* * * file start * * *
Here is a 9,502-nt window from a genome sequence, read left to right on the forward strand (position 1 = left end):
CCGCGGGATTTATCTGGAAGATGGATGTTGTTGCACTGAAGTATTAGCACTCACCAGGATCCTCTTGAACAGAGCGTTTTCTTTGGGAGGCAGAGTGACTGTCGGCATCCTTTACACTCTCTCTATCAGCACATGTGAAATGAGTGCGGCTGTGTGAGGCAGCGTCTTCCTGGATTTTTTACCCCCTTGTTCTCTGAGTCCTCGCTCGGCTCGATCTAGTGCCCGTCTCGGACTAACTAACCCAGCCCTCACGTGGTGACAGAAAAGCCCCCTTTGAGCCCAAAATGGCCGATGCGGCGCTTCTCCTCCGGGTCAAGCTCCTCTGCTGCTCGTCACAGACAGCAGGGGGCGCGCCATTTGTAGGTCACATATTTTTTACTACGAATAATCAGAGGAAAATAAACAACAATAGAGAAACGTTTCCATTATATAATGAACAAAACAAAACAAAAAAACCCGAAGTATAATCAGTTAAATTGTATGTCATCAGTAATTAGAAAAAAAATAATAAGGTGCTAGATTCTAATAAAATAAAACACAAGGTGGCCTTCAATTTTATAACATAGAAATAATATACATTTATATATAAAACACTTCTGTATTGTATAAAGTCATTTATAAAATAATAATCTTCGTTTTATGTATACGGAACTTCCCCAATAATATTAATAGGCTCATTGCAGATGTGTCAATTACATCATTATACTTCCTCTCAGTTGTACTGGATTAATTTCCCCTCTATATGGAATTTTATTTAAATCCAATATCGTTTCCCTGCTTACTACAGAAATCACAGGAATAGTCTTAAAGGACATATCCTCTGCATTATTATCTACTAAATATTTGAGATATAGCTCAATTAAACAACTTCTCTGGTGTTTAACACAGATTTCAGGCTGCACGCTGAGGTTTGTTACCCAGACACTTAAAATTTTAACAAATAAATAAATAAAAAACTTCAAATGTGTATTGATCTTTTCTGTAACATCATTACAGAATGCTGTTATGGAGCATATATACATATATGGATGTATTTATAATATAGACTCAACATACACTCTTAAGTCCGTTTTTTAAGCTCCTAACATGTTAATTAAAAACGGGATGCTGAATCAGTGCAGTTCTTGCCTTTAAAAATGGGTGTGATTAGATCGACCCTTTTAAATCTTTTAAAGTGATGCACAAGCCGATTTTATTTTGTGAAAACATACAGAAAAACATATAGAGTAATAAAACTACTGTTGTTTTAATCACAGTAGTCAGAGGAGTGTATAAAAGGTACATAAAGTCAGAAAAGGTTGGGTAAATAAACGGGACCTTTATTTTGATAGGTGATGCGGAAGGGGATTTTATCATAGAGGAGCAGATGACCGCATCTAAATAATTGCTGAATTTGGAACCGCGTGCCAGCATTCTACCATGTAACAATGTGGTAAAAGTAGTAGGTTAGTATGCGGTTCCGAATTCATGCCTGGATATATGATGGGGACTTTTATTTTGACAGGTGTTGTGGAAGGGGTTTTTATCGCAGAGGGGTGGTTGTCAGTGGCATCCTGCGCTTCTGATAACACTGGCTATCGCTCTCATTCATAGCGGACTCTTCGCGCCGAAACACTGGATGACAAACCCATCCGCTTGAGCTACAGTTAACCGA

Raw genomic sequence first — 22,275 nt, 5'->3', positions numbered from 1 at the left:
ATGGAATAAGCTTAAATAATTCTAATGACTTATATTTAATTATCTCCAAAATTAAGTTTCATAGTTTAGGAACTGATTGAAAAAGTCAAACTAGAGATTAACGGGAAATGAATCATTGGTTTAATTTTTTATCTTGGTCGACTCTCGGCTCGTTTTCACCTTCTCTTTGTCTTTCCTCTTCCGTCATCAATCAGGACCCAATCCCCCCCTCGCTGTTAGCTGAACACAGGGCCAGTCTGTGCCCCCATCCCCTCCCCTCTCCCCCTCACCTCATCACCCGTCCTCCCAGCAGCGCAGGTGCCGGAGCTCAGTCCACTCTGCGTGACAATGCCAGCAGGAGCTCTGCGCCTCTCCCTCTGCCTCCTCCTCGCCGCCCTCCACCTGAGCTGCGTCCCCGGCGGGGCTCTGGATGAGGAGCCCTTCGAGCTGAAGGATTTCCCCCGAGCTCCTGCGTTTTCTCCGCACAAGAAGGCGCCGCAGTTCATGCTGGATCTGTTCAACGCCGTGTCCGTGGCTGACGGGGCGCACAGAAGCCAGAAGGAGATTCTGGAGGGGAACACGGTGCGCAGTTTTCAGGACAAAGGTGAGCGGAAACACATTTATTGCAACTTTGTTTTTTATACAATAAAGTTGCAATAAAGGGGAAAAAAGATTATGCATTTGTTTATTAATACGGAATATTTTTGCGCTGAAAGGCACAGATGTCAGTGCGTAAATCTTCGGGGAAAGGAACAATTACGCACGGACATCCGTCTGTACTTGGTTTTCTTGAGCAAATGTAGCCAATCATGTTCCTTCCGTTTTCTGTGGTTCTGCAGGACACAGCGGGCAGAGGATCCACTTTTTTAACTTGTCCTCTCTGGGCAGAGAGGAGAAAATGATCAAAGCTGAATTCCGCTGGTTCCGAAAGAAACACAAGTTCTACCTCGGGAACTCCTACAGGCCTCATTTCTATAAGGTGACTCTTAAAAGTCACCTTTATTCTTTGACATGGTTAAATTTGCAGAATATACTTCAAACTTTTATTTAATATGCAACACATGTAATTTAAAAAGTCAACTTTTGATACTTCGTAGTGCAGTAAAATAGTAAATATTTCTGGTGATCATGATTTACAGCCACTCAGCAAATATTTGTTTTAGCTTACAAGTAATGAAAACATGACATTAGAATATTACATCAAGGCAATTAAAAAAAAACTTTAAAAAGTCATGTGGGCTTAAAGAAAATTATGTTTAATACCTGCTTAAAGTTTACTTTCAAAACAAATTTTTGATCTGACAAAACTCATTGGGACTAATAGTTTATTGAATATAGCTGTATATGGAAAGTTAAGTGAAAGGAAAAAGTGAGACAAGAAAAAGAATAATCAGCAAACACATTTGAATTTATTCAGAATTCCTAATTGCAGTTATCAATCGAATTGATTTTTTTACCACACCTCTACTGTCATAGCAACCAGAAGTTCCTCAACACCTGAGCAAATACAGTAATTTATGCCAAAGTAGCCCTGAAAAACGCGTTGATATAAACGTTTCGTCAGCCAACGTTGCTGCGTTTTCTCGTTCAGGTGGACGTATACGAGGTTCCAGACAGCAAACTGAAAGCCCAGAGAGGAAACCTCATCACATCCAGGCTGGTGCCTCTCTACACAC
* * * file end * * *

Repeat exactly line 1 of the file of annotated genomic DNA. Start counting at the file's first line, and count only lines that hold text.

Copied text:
Here is a 9,502-nt window from a genome sequence, read left to right on the forward strand (position 1 = left end):